In fact, the multiplayer modes in general are extremely lackluster. The official server only supports 4 players at once, which strikes me as completely ludicrous. An iD representative was quoted several days before release on the topic, citing the large overhead of the engine as a reason that most servers wouldn't be able to handle more than 4 people without chugging, but I think that has to be false this is the same technology that Ravensoft is going to use to bring use Quake IV, and you can be very sure that that game will feature 32 player arenas if not more.

I should, at this point, take the time to mention that just as all the features from the original Doom have not made the transition to this new game, there are, in fact, a few gameplay mechanics in Doom 3 that the earlier games did not have: a flashlight, which looks and works suspiciously like Half-Life's flashlight, as well as health stations that bring the health and HEV stations from Half-Life to mind. The monsters show a strong influence from games like Undying and Silent Hill. Oh yeah, and you can look up and down this time, just like every other FPS. My point, of course, being, that in addition to being influenced by their own earlier projects, iD has ripped off pretty much every successful FPS since Doom in one way or another, and worked those elements into Doom 3 with varying degrees of success.

Another thing that really bothered me is that while there are some Deus Ex like narrative elements in the form of PDAs that you find containing video discs and email, sometimes these mechanics actually work to distance the player from the game. Twice within the first 4 hours of Doom 3, I received an in-game email with a web address on it, requiring me to save, exit the system, launch a browser, and then go back into Doom and sit though that long initial load again seemingly needlessly.

While the levels look very nice, they don't exactly hold together as cohesive environments. iD must have spent a lot of time modeling pipes for this game: in fact, it would seem to me that they must have had a department of artists working round the clock all five years doing nothing but producing pipe-related assets. Seems everywhere you look, there's a giant pipe with sixteen smaller pipes coming out of it. What are all these pipes carrying? They're not labeled "hot water" or anything like the pipes in Half-Life. Sure, they add a sense of.... Something..... but it's hard to say just exactly what. And the overall layout of the base is enough to give MC Escher a headache: you don't think about it too much as you fly from room to room, but when you realize that you've been to nine floors and only seen 1 bathroom but 3 kitchens, something is amiss. Looking at the maps in the official Prima guide didn't help much, either: it made the environment more accessible, but it still doesn't really feel like anything that would actually be constructed (although those of you familiar with William Gibson's book Neuromancer may find a striking similarity between the Martian base in Doom and Gibson's descriptions of the Straylight facility).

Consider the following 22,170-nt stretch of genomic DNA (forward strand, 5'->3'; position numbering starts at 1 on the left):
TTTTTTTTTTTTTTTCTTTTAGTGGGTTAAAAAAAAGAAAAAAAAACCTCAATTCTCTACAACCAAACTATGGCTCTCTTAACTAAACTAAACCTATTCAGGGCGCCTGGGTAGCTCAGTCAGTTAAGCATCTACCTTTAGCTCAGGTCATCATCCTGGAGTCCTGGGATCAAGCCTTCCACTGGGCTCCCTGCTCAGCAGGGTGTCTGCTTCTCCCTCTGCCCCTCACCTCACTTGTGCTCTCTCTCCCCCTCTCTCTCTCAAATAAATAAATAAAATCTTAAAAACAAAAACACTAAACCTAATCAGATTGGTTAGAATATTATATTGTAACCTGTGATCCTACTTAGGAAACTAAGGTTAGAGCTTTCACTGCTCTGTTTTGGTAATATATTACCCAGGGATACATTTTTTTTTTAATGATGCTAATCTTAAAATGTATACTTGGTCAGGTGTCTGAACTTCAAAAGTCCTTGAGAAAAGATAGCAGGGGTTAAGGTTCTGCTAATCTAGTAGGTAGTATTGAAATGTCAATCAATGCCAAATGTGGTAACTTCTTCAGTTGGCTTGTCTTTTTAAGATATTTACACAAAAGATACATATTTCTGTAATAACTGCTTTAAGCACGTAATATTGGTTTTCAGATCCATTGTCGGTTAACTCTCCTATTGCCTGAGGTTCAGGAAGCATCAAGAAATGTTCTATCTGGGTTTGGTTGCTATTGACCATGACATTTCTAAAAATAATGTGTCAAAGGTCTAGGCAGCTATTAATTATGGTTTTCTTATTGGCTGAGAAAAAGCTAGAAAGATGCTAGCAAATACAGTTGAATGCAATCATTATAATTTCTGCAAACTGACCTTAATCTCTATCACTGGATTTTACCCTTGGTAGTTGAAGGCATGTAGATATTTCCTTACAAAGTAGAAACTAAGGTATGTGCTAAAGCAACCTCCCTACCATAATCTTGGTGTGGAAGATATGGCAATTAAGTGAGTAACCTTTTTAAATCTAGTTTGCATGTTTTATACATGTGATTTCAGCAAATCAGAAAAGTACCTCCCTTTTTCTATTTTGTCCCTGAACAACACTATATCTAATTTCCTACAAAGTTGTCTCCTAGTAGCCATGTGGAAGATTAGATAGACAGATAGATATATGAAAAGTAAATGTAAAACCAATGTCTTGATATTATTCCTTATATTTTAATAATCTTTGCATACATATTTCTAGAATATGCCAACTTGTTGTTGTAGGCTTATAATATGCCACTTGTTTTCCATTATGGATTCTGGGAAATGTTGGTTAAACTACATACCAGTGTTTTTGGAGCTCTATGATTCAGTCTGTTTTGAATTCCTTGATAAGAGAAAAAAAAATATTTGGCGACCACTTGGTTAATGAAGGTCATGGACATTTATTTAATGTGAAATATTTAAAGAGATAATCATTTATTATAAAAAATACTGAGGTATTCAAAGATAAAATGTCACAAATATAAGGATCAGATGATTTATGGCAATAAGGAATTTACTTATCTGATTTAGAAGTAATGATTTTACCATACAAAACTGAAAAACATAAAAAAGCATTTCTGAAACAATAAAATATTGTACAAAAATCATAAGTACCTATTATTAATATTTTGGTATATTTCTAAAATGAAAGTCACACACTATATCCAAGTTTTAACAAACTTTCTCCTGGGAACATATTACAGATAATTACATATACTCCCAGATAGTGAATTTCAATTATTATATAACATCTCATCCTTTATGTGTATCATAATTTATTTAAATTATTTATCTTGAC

All in all, there isn't much else to say about Doom 3. Graphically, we've defiantly reached yet another milestone in the history of video games, but that's something we do every few months anyway. In terms of gameplay, the Serious Sam games remain at the top of my list of Doom clones: even though the graphics pale in comparison to Doom 3, the games are still more fun, and I believe the same can be said for Painkiller. And if you're looking for a fun, cohesive singleplayer FPS with gorgeous graphics and decent multiplayer to boot, you don't have to look any further than the recently released FarCry. In summary, Doom 3 is a game you should buy if you're looking for the new Killer App to show off your 600 dollar video card, or if you're such an addict of Doom-style gameplay that you still play Doom95 on a regular basis. Everyone else might be well advised to check out the games that I have mentioned above, or just keep their fingers crossed and hope Valve avoids the trap iD sprang with Doom 3, with their upcoming release of Half-Life 2.